Last week, British Prime Minister Theresa May called on members of London’s parliament to “hold their nerves”: As of 29 March, Great Britain will no longer be part of the European Union. However, as the UK Parliament has now once more rejected May’s Brexit deal in a vote on Thursday, it is still not clear what relations between the former Empire and the EU will look like in the future.
Economic data recently provided a glimpse of the Brexit consequences. Gross domestic product (GDP) rose by only 0.2 per cent between October and December 2018 compared to the previous quarter (Source:Nationales Statistikamt (ONS), 11.Februar 2019). In December, production by British companies declined for the fifth consecutive month, with carmakers and the steel industry in particular cutting back production. As the Brexit approaches, experts see the uncertainty businesses are feeling increasing reflected in the investment mood. Even in the event of a compromise there would be a noticeable slowdown over the course of the year.
The magnitude of businesses’ uncertainty is already very much evident: instead of manufacturing the next generation of its SUV model X-Trail for the European market in England as planned, Japanese car manufacturer Nissan will manufacture the model in Japan. Ford is also making arrangements for moving its production from the UK. Aviation and arms corporation Airbus is threatening to shut down factories in the UK in the event of an unregulated EU withdrawal.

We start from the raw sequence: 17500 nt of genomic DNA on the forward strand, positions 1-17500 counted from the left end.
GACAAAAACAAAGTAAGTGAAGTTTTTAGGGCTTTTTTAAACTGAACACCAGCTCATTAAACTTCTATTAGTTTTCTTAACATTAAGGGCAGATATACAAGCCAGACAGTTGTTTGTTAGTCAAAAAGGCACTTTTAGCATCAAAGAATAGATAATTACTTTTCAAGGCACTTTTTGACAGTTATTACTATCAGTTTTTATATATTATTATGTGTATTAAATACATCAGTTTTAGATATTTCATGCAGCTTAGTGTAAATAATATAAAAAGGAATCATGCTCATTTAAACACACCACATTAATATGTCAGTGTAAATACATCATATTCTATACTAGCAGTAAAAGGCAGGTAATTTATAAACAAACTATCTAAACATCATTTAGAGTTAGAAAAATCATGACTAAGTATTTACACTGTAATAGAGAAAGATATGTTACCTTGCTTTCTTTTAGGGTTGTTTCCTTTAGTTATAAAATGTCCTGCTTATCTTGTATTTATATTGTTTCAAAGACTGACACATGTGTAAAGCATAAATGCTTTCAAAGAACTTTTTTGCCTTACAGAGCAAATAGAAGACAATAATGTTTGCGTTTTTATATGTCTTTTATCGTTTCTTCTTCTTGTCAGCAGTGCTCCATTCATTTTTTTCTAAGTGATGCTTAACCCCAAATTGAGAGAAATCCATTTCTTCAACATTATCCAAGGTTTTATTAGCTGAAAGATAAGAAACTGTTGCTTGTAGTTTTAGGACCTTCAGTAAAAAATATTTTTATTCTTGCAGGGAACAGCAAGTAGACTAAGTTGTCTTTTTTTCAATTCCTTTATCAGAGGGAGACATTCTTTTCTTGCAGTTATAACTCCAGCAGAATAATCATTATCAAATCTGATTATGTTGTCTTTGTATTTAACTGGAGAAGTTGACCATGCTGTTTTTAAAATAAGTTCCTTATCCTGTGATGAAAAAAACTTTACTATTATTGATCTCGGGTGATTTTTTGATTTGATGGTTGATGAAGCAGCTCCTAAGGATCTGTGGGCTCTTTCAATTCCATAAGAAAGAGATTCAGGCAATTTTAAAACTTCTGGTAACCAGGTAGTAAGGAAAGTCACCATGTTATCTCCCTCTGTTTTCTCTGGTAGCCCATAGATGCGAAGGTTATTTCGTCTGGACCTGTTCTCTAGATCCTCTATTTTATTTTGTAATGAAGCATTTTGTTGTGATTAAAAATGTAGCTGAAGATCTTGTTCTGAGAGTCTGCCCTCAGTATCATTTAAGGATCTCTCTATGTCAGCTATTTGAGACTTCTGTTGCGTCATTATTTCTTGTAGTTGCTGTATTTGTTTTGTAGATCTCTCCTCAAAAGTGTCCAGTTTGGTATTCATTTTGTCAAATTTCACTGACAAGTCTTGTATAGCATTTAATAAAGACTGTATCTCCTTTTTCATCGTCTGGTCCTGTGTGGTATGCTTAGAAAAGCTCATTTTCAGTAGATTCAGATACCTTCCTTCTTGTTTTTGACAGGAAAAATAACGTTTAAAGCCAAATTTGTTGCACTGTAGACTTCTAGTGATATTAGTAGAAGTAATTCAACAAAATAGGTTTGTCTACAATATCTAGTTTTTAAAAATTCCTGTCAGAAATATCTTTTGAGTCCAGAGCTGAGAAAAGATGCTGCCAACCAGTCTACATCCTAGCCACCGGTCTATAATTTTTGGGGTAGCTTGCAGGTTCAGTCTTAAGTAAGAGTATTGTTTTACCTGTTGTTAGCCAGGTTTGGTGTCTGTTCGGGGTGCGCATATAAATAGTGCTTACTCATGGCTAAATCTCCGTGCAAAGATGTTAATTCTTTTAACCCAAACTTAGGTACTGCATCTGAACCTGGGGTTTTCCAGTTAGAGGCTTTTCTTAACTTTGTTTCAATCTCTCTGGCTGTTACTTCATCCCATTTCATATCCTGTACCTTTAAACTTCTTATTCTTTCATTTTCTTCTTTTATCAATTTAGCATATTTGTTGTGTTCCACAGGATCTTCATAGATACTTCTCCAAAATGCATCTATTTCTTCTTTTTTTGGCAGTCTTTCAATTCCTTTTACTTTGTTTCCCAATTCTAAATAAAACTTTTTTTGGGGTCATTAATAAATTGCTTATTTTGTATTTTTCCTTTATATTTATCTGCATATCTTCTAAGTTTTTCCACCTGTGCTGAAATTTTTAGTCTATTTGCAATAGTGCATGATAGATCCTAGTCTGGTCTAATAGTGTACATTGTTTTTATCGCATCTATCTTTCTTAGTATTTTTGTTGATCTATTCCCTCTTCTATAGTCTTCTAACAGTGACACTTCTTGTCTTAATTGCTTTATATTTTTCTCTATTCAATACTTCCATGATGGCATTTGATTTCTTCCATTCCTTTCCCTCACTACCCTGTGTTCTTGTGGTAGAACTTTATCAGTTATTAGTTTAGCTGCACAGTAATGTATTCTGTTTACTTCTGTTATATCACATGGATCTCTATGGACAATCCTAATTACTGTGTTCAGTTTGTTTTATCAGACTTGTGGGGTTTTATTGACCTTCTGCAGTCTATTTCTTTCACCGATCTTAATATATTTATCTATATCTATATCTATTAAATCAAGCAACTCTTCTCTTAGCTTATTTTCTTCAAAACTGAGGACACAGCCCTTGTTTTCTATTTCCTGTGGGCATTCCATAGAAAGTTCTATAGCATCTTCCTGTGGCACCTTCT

“Deal”, or “No Deal”?
Without a proper Brexit treaty the British would suddenly be subject to World Trade Organisation (WTO) rules only. A recent study by the Salzburg Centre of European Studies shows (Source: „Brexit: Folgen für Österreich und die EU“,6. Februar 2019), that a Hard Brexit would not only harm the UK as a business location, but would also result in an estimated immediate drop in the UK industry’s production of up to 7.6 percentage points compared with the previous year. As a result, production in the Austrian industrial sector could decrease by up to 4.5 percentage points, while Germany could suffer a 4.2 percentage point decline. The estimates for France and Italy are even worse.
A study by the Halle Institute for Economic Research (IWH) and the Martin Luther University of Halle-Wittenberg concludes that 612,000 jobs globally would be at risk after an unregulated Brexit: “In Austria, 2,000 jobs could be affected directly, and 4,000 jobs indirectly,” says study author Oliver Holtemöller. The study assumes that Britain’s imports would decline by 25 per cent as a result of an unregulated EU withdrawal.
With the – for now – once again rejected Brexit agreement, little would change economically until the end of 2020. The British would have to continue to comply with EU law, but no longer participate, explains Stefan Griller, Professor of European Law at the University of Salzburg. According to the university’s projections, this scenario would have a much smaller impact on industrial production in the UK and EU countries.
Conservatives, however, are particularly opposed to the border regulation between Northern Ireland and Ireland laid out in May’s deal. The EU does not want border controls between Northern Ireland and Ireland. The British, on the other hand, do not want border controls between the British mainland and Northern Ireland. A supplementary agreement to the Brexit treaty could at least partially mitigate this issue. But in order to negotiate such an agreement, Theresa May not only needs her members to “keep calm”, she also requires more time and the members to support her work. However, this the UK MPs clearly refused in the vote on Thursday. Furthermore, the PM also lost support among her own party again, which not only weakens her negotiating position in Brussels, but ultimately also makes a regulated and thus smoother Brexit less likely than ever.
Prognoses are no reliable indicator for future performance.